7 ways to cope when your spouse faces health issues
Cathy Rosch’s relationship with her husband, George, shifted when he suffered a traumatic brain injury and she became his caregiver.
She's learned some valuable lessons about adjusting to changes in her relationship.
Here are seven tips Cathy has for couples facing similar situations.
Click on each tip to read anecdotes from Cathy about maintaining her marriage amid George's health challenges.
From what I learned about brain injuries, personality changes are a big thing. He could either turn into this wild man, or this very insecure person, with child-like emotions. And I guess he's got the childlike emotions. I remember thinking that one was the better of the two, if I had to make a choice.
He threw a temper tantrum in our doctors' office, and we all knew what was going on, but I was so embarrassed. Yet I knew he couldn't help it. They wanted more from him than what he could give.
He had one therapist he really kind of grasped onto and felt very secure with her. During his progress meetings, he had to make sure I was on one side of him and Linda on the other side of him. Then he could proceed.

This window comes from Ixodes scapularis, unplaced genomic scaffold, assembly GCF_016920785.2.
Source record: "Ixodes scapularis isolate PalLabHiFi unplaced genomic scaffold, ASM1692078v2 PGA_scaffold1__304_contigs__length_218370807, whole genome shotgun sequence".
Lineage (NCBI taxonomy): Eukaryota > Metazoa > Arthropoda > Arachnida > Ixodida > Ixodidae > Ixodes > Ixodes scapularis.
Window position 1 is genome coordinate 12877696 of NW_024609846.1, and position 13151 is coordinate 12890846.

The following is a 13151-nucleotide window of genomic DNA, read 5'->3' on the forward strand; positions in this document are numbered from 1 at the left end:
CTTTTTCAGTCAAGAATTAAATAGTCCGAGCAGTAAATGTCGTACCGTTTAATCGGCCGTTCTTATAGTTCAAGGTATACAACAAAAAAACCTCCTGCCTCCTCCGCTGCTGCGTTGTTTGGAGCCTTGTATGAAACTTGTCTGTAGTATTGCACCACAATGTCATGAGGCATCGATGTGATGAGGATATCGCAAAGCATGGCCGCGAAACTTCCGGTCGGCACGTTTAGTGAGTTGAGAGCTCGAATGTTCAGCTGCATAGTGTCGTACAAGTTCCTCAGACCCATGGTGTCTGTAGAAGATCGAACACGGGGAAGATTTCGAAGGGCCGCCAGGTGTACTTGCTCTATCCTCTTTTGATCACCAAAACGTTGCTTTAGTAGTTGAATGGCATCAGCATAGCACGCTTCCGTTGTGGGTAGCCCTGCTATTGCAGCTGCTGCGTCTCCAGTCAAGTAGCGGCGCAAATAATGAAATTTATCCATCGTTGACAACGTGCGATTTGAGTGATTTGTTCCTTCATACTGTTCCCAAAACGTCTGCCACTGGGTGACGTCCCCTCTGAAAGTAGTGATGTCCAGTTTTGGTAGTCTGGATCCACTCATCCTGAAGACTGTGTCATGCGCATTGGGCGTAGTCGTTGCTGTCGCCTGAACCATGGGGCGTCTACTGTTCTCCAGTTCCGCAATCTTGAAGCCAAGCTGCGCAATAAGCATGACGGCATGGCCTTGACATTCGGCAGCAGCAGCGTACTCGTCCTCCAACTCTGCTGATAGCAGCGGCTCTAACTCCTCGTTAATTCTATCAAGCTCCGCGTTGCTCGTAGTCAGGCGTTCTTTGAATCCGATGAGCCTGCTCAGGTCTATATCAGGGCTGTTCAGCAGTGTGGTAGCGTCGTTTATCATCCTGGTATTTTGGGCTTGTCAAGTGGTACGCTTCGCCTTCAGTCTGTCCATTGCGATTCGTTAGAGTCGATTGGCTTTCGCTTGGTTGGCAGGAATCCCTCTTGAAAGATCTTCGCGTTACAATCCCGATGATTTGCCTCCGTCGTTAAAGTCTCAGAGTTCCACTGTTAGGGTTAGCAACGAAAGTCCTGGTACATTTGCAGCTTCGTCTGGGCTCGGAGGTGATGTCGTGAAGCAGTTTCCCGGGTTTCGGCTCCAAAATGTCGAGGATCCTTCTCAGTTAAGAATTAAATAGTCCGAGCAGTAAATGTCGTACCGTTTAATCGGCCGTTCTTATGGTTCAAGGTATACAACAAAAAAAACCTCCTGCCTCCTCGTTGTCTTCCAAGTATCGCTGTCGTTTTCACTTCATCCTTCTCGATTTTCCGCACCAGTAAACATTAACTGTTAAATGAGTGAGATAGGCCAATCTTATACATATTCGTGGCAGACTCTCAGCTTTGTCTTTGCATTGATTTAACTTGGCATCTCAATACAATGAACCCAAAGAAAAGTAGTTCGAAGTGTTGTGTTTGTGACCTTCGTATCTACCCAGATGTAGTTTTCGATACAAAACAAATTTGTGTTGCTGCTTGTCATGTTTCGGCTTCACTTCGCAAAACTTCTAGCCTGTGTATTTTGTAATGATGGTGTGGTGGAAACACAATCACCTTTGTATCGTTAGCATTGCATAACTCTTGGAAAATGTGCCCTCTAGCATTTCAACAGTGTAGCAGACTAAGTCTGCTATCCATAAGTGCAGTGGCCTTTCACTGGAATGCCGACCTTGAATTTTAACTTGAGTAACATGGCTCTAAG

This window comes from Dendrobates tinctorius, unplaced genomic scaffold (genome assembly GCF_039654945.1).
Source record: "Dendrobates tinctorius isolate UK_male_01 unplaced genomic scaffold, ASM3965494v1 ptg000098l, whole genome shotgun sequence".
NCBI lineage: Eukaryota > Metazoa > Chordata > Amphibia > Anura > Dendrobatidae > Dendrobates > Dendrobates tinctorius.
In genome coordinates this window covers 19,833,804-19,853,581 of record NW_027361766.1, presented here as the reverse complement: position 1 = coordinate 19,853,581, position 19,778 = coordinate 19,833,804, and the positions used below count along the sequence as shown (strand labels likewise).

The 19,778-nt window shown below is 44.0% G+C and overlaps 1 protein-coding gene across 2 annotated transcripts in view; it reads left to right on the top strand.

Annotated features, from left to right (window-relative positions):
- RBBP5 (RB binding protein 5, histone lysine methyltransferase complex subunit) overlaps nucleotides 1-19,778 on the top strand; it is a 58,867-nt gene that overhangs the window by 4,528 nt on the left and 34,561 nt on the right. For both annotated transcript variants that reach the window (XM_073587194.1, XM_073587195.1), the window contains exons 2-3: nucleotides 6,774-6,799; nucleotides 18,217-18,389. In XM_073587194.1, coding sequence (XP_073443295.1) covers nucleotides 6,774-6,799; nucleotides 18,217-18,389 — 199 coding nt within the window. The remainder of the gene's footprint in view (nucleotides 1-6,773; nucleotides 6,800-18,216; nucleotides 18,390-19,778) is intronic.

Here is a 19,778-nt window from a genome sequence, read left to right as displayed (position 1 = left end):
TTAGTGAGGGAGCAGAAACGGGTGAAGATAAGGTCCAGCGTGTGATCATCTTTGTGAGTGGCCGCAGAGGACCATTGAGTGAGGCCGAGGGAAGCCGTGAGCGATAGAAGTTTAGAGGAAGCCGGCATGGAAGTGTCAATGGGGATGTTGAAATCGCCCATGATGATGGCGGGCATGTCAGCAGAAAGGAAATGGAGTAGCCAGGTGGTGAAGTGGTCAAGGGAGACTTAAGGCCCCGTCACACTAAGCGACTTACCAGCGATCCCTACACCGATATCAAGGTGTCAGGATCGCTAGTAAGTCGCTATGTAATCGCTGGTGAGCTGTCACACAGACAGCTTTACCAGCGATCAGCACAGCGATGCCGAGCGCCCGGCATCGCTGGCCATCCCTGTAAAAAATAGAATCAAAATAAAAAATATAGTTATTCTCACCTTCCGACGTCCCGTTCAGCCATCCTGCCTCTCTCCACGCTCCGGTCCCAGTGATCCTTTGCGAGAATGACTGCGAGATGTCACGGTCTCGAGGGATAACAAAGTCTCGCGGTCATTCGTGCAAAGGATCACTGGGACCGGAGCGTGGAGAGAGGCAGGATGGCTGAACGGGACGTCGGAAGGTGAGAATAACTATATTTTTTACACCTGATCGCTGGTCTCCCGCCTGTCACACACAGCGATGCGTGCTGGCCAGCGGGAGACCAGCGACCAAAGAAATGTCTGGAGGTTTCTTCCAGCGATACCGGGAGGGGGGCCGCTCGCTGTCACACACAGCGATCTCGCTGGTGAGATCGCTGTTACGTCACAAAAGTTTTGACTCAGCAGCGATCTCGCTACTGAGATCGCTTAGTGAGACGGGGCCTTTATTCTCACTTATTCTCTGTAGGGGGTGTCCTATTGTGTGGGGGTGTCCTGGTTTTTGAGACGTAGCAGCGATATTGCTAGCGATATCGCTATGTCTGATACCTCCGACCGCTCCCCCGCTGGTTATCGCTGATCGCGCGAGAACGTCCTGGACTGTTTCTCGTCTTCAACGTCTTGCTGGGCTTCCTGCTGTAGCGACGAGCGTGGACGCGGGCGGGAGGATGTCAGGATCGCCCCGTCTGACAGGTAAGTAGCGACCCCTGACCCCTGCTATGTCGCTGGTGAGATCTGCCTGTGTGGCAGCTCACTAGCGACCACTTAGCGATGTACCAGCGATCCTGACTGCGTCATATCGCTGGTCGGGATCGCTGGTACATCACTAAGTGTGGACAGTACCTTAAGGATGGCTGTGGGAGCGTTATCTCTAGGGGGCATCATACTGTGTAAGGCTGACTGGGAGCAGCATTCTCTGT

I can't tell you how many times at night we go through what's going to be on TV. And sometimes it's again within 10 seconds. And I just want to go 'Really? You're just pulling my leg; I know you are, because we just talked about this.' But I can't say that to him. That's just not right. But I'm thinking it. I can think a lot of things, but my actions have to be different.
We went through a time where he was pulling away from me. We saw a therapist, and I said, 'He is in a totally different world now.' I had to either learn how to live in his world, or live in my own world.
We moved into a place where it's easier for George to function as a normal human being, be independent, do some of the things he likes. In doing that, we left that bad world behind.
He couldn’t stay alone, and I didn't feel I could go places and leave him alone — I did that all during the week — so it just wasn't fair to do it on the weekend. For me, work became a separate entity. I could go there and know that George was OK. I used to feel so guilty about that, but it was my way of letting my stress out.
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